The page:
CA SB20 "E-Waste" Compromise: e-Winners and e-Losers

My apologies for the long tease.   We want to get this right.

This afternoon we received comments back from Basel Action Network on the way the SB20 Reform process should go, from their legal viewpoint.

Where these were points of argument at the R2 "e-waste" dialogue, WR3A strongly agrees with BAN that these are a better method of reuse than California SB20 collectors and processors use currently.  Our concern all along is that E-Stewards were opting for zero reuse and zero export, creating a "war on drugs" trafficking opportunity for "toxics along for the ride".   California can do an elaborate amount of testing if reuse and testing is put on an equal footing with recycling.   It's a win-win proposition.

California wins.   The SB20 pays for the destruction of every monitor anyway.   Any that are sold represent dollars and jobs brought back into the state.  Every sale takes away an opportunity for someone else to ship a shoddy containerload.

The importing factories win.   They get newer, better products with lower shipping costs, and get a better choice than laying off skilled workers where any job, let alone a sustainable tech job, is in demand.

The developing world wins  With a gently used CRT, they get a display device which lasts 5 times longer than an LCD, is less fragile and less vulnerable to theft.   And, in the proper recycling of incidental breakage and take-back of their own electronics scrap, they get capacity to recycle their own "e-waste".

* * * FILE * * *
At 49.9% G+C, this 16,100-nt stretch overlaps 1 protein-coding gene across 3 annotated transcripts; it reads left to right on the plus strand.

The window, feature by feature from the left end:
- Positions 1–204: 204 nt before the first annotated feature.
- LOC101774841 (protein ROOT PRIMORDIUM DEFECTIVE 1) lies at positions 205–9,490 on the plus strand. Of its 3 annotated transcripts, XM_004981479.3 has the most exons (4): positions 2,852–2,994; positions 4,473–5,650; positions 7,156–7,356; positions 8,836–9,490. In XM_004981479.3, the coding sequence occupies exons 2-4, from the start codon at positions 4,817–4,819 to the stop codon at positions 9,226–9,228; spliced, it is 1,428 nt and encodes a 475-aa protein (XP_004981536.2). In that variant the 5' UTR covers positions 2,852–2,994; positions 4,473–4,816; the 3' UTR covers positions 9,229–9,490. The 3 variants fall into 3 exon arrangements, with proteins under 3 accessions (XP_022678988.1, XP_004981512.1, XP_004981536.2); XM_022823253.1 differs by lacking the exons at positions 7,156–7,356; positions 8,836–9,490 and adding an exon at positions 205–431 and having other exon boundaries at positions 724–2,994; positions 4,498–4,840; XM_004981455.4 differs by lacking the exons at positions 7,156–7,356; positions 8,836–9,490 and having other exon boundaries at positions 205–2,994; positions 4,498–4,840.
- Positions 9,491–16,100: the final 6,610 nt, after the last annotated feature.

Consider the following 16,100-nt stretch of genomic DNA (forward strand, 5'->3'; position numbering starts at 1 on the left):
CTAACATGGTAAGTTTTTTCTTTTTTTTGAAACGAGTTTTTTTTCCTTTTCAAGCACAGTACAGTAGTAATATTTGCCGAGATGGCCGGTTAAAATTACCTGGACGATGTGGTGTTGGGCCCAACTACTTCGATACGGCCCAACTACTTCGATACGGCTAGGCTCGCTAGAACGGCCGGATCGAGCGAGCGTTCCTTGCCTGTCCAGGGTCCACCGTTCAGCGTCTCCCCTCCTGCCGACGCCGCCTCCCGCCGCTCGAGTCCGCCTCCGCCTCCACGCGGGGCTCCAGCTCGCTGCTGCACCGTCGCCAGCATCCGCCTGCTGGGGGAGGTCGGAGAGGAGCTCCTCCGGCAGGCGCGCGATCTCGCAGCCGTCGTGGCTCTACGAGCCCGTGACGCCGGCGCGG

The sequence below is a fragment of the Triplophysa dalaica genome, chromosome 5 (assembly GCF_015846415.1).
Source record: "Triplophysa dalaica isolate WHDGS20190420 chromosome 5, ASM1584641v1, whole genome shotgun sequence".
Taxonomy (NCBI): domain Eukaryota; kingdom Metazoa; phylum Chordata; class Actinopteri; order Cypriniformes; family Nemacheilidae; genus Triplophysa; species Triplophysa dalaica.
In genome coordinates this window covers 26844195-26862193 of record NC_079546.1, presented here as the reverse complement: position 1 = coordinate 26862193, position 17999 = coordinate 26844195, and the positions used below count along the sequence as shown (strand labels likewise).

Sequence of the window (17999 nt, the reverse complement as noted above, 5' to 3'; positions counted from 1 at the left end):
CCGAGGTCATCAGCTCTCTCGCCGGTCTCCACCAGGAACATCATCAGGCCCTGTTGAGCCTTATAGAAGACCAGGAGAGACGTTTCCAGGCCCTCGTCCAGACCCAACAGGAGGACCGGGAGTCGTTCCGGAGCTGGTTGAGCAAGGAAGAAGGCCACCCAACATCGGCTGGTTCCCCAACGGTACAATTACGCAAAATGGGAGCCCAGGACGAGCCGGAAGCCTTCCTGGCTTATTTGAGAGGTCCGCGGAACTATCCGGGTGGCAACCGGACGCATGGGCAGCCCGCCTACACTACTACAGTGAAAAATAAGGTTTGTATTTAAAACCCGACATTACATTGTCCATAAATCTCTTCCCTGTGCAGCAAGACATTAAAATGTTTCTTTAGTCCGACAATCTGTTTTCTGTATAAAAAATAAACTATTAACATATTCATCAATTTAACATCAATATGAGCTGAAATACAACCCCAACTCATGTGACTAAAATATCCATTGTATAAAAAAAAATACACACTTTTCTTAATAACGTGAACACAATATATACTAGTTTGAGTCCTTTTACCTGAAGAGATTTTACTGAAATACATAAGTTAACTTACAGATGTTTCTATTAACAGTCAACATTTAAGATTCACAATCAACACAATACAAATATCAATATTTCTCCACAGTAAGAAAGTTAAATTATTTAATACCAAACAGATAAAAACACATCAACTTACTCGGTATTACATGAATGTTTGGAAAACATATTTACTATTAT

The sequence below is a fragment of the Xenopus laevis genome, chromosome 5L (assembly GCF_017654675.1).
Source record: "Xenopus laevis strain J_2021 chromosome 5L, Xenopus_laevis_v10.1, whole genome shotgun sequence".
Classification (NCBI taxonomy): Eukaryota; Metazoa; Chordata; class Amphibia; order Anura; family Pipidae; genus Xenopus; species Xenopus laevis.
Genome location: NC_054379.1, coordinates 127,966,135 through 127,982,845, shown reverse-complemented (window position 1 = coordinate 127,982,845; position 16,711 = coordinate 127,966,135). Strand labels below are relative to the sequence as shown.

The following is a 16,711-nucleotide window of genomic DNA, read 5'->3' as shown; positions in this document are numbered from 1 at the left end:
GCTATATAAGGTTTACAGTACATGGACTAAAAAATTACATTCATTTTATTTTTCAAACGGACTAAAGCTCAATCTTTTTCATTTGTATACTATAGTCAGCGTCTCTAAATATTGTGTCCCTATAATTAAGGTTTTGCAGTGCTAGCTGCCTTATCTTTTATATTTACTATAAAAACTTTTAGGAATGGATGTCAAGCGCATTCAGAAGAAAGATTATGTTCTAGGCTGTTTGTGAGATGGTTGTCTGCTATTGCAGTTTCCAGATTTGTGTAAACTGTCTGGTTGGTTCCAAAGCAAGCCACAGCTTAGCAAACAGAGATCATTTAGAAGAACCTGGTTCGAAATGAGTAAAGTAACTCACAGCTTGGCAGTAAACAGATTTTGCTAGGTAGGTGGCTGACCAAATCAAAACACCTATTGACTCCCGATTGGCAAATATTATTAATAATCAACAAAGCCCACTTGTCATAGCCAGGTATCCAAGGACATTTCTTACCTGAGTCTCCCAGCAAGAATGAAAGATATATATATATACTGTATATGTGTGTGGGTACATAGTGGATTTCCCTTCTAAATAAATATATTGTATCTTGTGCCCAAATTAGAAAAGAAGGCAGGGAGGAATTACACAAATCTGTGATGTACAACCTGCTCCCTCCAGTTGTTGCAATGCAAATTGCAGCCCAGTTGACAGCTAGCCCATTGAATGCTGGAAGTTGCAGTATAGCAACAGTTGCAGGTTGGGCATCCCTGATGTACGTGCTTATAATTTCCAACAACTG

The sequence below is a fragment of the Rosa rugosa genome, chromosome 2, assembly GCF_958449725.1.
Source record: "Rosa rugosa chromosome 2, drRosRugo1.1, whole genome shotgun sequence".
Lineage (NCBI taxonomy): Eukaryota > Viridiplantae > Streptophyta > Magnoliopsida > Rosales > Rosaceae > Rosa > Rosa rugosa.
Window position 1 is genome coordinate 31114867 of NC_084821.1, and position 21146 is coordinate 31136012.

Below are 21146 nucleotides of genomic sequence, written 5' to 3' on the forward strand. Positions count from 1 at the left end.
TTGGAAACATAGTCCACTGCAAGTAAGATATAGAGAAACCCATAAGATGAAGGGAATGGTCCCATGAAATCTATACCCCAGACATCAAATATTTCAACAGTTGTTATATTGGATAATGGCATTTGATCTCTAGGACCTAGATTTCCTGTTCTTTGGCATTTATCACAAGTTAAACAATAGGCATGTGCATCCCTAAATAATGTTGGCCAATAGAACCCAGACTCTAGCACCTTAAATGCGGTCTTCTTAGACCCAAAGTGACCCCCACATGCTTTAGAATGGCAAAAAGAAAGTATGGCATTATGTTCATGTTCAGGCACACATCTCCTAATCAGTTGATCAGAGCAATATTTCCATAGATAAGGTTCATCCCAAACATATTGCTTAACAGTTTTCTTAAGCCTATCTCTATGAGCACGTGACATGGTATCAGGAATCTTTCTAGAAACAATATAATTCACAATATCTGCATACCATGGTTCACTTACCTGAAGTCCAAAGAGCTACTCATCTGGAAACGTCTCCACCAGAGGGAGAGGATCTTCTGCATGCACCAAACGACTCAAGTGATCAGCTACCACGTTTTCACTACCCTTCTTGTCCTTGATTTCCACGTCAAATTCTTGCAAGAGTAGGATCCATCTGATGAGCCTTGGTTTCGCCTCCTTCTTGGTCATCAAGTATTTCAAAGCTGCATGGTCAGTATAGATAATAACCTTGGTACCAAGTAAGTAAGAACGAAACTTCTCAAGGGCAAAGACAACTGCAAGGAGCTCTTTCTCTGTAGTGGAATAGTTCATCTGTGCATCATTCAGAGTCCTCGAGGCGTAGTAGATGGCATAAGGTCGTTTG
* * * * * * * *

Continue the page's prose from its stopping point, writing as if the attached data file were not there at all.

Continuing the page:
The "E-waste" advocacy organizations win.   BAN and NRDC and ETBC and SVTC get to demonstrate their own reuse standards, creating new markets for their "e-Stewards".

If California processors actually test significant numbers of CRTs to BAN's specs, and ship them to the contract manufacturing plants WR3A works with, the result will be better CRTs provided less expensively.

Who loses?  

Sham Recyclers who grew accustomed to shipping lousy CRTs during the shortage created by SB20.  They had a great decade, making millions off of a shortage California helped to create.

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